12 hours 32 minutes | Adult SFF | Harper Audio | Audio Release Date: 11/10/2009
In this 1990 Sci-Fiction/Fantasy debut novelist Neil Gaiman and Terry Pratchett tell a satirical story about the end of the world. I went in knowing this book was about an angel and a demon teaming up to stop armageddon, but Good Omens also involves a book of prophecies, a witch hunter, the four horsemen of the apocalypse and…an 11-year-old antichrist.
I have a vague memory of a teacher talking about this book when I was 9th grade but I’d kind of forgotten about it. I was reading a lot of Left Behind books at that time so I can’t imagine what I would have thought about this tongue and cheek interpretation of the end days. The only reason I picked it up this year is so I could check out the Amazon Prime show. A show that I was Streisand Effected into knowing about. I had no idea this show was even a thing until the controversy.
I found this book to be imaginative and kind of weird and the humor felt very British. There are a lot of plots threaded into the story and I feel like some of it may have gone over my head. I’m sure this is a book like this holds up well to re-reading, In fact, I started the show and the show is essentially a scene by scene remake of the book and things kept clicking while I watched the show that I hadn’t noticed when reading.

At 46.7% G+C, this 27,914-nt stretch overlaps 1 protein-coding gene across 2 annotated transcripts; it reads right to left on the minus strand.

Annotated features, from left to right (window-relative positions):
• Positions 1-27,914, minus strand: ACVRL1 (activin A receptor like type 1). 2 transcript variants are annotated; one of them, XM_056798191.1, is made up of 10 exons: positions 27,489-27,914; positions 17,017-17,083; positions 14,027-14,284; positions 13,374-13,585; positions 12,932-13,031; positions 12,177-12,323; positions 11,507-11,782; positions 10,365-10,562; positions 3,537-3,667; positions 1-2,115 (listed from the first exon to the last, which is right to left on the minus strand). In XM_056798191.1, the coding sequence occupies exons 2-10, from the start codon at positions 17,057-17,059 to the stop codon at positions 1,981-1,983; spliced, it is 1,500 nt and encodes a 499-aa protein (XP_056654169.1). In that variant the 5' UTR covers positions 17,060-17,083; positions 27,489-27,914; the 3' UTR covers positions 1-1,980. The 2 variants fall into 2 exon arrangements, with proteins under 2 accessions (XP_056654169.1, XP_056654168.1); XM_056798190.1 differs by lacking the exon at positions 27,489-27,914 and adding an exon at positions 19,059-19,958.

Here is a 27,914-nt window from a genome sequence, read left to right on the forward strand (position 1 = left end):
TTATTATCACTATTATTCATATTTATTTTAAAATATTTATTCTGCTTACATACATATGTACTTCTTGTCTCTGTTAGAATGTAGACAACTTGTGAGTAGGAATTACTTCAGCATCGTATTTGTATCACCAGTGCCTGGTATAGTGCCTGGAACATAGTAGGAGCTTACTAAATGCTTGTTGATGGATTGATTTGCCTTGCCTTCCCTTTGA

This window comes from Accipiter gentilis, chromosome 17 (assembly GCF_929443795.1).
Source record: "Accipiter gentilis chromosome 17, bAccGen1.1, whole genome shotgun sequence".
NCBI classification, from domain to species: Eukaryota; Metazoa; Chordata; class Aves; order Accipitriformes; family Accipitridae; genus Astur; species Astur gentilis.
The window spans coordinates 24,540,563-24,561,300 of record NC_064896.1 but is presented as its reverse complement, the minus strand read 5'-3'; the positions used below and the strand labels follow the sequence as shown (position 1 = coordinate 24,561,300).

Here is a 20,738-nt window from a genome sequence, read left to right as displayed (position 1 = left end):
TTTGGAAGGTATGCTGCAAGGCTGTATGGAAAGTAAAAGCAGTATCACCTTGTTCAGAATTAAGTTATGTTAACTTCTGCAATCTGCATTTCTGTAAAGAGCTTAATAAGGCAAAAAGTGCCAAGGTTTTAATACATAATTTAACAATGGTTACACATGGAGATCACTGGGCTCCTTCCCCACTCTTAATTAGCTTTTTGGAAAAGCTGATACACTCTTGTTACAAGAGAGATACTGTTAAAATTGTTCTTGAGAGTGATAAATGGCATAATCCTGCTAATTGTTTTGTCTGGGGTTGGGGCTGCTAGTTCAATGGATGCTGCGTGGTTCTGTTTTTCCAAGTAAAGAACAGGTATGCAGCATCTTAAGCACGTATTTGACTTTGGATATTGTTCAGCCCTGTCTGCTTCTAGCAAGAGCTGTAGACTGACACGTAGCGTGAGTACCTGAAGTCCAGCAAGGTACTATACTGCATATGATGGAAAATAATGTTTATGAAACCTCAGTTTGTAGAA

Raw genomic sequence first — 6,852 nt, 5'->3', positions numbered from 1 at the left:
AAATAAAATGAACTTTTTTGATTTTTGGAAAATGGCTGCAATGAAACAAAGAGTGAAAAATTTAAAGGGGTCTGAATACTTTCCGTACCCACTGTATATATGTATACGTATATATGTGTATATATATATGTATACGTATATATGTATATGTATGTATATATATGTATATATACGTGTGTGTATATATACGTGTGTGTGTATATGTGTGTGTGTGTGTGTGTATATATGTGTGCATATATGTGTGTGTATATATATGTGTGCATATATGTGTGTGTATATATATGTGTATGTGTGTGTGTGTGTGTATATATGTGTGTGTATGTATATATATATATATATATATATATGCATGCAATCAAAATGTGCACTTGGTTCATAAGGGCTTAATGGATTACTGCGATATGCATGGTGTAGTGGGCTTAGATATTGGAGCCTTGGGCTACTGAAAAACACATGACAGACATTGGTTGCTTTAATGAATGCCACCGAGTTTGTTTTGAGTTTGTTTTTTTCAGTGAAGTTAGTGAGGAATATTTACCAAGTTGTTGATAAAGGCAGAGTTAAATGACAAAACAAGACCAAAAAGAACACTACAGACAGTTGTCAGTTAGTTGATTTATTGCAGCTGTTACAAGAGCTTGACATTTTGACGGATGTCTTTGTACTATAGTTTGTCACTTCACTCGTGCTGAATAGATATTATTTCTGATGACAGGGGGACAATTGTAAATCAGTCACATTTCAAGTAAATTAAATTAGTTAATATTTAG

The audiobook narrator Martin Jarvis does such a good job bringing the material to life and his voice work is outstanding. I don’t know if I’m just biased but his Crowley sounded eerily like David Tennant. His female voices left a lot to be desired but everything else he did was so excellent. That said, this book relies a lot on footnotes and parentheticals in a way that didn’t always come through as cleanly in the audio version.
Like I said, the show appears to very much be a line by line adaptation (with some added bits here and there) so I don’t think you’d be missing anything if you just dived right into the show. Either way, I’m glad I checked this out.
There are a lot of people in YA who pushback against the idea of YA in the 90s being historical. And guys, this book is set in 1990 and it read extremely historical. It’s not just about the pop culture references. The way in which computers, young people and technology are talked about made it feel very much of a past time.
I’m a lifelong reader who started blogging about YA books in 2011 but now I read in just about every genre! I love YA coming of age stories, compelling memoirs and genre bending SFF. You can find me talking all things romance at Romance and Sensibility.